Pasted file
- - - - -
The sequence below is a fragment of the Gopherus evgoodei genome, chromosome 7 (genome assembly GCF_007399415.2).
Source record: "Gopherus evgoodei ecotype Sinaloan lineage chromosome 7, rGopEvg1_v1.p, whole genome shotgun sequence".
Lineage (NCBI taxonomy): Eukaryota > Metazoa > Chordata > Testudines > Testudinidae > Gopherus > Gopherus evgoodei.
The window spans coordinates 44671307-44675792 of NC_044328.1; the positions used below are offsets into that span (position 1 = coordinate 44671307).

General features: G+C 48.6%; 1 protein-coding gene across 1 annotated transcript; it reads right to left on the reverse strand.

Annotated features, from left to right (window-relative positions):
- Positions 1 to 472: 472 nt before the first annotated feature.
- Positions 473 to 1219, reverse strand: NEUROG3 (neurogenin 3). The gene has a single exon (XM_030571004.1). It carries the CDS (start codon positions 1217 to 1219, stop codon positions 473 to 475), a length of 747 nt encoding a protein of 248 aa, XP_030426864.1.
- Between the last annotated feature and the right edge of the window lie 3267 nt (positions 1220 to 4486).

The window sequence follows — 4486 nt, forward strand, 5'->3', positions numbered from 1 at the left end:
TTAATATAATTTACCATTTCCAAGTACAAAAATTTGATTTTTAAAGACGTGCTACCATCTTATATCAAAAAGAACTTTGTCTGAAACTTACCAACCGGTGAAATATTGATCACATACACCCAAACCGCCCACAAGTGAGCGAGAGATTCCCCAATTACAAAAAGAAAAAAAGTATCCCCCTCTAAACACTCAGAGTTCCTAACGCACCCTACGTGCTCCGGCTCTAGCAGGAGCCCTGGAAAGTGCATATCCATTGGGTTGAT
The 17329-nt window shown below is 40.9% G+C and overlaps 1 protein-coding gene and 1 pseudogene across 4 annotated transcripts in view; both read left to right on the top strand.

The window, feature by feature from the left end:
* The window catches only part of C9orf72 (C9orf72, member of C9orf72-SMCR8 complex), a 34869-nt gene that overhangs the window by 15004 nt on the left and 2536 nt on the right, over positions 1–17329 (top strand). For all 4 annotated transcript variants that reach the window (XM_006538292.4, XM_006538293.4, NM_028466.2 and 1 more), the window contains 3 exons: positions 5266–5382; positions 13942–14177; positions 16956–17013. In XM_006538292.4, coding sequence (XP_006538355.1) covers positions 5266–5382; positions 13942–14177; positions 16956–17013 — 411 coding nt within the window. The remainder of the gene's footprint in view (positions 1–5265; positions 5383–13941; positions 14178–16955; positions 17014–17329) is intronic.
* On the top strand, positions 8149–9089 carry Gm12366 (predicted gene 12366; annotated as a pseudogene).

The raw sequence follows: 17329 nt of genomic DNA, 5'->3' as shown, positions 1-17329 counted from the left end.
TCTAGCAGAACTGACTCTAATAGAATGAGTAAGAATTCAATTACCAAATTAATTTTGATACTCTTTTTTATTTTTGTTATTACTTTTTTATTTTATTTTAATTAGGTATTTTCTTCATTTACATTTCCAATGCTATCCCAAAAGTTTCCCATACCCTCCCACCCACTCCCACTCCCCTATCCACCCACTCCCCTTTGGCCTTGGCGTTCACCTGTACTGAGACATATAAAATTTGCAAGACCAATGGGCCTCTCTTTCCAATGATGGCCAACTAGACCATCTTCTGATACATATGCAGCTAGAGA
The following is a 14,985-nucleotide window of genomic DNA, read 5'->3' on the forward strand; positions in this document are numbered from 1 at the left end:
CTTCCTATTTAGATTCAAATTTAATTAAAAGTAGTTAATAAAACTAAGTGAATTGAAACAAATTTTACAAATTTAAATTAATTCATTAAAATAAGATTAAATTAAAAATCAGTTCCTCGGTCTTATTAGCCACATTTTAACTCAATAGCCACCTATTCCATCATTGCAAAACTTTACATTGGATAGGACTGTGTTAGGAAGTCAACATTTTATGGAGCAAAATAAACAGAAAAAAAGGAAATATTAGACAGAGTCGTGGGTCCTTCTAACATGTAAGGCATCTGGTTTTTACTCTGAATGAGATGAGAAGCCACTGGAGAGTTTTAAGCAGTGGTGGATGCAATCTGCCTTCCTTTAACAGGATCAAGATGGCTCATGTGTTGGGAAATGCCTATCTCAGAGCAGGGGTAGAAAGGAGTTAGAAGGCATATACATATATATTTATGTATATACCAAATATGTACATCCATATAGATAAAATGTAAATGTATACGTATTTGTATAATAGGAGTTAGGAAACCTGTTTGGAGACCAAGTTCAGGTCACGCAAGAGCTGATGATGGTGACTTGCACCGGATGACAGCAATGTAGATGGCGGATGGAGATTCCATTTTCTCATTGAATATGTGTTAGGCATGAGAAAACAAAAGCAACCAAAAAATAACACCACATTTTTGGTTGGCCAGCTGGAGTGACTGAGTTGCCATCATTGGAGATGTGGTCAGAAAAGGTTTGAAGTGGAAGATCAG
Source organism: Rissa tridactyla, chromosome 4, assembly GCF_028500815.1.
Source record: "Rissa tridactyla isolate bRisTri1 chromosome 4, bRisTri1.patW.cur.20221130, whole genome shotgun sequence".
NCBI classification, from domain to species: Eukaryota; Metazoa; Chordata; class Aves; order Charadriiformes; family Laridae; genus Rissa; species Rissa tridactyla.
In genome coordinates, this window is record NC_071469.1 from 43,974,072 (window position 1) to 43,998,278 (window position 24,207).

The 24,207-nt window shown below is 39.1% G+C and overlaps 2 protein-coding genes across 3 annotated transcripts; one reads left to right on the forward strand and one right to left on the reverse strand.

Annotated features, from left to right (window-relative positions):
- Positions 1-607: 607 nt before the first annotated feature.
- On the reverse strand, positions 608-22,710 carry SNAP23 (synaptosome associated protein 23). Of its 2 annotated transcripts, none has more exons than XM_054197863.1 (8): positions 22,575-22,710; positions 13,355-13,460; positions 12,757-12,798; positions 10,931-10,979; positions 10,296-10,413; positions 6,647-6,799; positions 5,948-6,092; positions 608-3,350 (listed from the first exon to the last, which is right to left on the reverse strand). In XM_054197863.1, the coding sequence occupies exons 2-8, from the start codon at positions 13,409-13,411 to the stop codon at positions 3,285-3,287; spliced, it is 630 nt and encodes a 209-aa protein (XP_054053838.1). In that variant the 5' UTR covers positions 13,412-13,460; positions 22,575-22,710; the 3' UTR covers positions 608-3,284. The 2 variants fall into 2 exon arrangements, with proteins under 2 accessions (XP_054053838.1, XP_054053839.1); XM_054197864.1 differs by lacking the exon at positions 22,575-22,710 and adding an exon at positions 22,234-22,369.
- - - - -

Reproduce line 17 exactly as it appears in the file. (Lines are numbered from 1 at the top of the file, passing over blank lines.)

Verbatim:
TCTAGCAGAACTGACTCTAATAGAATGAGTAAGAATTCAATTACCAAATTAATTTTGATACTCTTTTTTATTTTTGTTATTACTTTTTTATTTTATTTTAATTAGGTATTTTCTTCATTTACATTTCCAATGCTATCCCAAAAGTTTCCCATACCCTCCCACCCACTCCCACTCCCCTATCCACCCACTCCCCTTTGGCCTTGGCGTTCACCTGTACTGAGACATATAAAATTTGCAAGACCAATGGGCCTCTCTTTCCAATGATGGCCAACTAGACCATCTTCTGATACATATGCAGCTAGAGA